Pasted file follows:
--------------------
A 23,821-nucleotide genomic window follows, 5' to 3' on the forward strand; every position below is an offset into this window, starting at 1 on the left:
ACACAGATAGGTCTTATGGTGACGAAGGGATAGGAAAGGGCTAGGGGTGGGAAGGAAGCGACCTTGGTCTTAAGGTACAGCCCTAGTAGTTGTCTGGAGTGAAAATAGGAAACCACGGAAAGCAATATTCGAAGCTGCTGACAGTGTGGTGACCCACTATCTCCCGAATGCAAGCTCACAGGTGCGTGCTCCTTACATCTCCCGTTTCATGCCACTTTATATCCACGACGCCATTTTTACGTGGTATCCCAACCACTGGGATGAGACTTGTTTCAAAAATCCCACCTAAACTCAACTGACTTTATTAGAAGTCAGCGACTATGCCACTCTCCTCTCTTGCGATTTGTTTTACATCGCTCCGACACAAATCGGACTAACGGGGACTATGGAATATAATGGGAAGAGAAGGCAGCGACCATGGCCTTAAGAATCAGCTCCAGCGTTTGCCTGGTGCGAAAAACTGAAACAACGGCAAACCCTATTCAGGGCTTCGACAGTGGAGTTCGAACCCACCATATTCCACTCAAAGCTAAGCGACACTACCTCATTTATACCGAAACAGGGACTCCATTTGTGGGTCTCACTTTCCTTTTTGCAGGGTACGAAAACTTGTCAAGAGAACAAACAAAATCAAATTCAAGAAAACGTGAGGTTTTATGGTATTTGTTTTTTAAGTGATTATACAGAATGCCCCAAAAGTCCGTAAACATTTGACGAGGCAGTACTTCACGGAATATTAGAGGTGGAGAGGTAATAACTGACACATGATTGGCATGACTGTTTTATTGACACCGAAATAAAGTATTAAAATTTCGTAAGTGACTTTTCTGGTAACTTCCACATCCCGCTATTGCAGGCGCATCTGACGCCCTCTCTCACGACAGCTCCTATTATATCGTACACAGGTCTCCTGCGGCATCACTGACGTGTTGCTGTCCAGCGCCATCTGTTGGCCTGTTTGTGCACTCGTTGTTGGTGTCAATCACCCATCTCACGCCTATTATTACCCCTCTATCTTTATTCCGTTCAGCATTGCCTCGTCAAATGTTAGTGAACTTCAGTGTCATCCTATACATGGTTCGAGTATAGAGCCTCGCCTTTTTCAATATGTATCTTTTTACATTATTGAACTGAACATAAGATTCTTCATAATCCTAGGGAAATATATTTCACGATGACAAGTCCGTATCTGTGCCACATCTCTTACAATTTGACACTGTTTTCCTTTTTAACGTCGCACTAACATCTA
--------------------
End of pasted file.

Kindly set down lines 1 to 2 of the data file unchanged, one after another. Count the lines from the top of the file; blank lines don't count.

A 23,821-nucleotide genomic window follows, 5' to 3' on the forward strand; every position below is an offset into this window, starting at 1 on the left:
ACACAGATAGGTCTTATGGTGACGAAGGGATAGGAAAGGGCTAGGGGTGGGAAGGAAGCGACCTTGGTCTTAAGGTACAGCCCTAGTAGTTGTCTGGAGTGAAAATAGGAAACCACGGAAAGCAATATTCGAAGCTGCTGACAGTGTGGTGACCCACTATCTCCCGAATGCAAGCTCACAGGTGCGTGCTCCTTACATCTCCCGTTTCATGCCACTTTATATCCACGACGCCATTTTTACGTGGTATCCCAACCACTGGGATGAGACTTGTTTCAAAAATCCCACCTAAACTCAACTGACTTTATTAGAAGTCAGCGACTATGCCACTCTCCTCTCTTGCGATTTGTTTTACATCGCTCCGACACAAATCGGACTAACGGGGACTATGGAATATAATGGGAAGAGAAGGCAGCGACCATGGCCTTAAGAATCAGCTCCAGCGTTTGCCTGGTGCGAAAAACTGAAACAACGGCAAACCCTATTCAGGGCTTCGACAGTGGAGTTCGAACCCACCATATTCCACTCAAAGCTAAGCGACACTACCTCATTTATACCGAAACAGGGACTCCATTTGTGGGTCTCACTTTCCTTTTTGCAGGGTACGAAAACTTGTCAAGAGAACAAACAAAATCAAATTCAAGAAAACGTGAGGTTTTATGGTATTTGTTTTTTAAGTGATTATACAGAATGCCCCAAAAGTCCGTAAACATTTGACGAGGCAGTACTTCACGGAATATTAGAGGTGGAGAGGTAATAACTGACACATGATTGGCATGACTGTTTTATTGACACCGAAATAAAGTATTAAAATTTCGTAAGTGACTTTTCTGGTAACTTCCACATCCCGCTATTGCAGGCGCATCTGACGCCCTCTCTCACGACAGCTCCTATTATATCGTACACAGGTCTCCTGCGGCATCACTGACGTGTTGCTGTCCAGCGCCATCTGTTGGCCTGTTTGTGCACTCGTTGTTGGTGTCAATCACCCATCTCACGCCTATTATTACCCCTCTATCTTTATTCCGTTCAGCATTGCCTCGTCAAATGTTAGTGAACTTCAGTGTCATCCTATACATGGTTCGAGTATAGAGCCTCGCCTTTTTCAATATGTATCTTTTTACATTATTGAACTGAACATAAGATTCTTCATAATCCTAGGGAAATATATTTCACGATGACAAGTCCGTATCTGTGCCACATCTCTTACAATTTGACACTGTTTTCCTTTTTAACGTCGCACTAACATCTA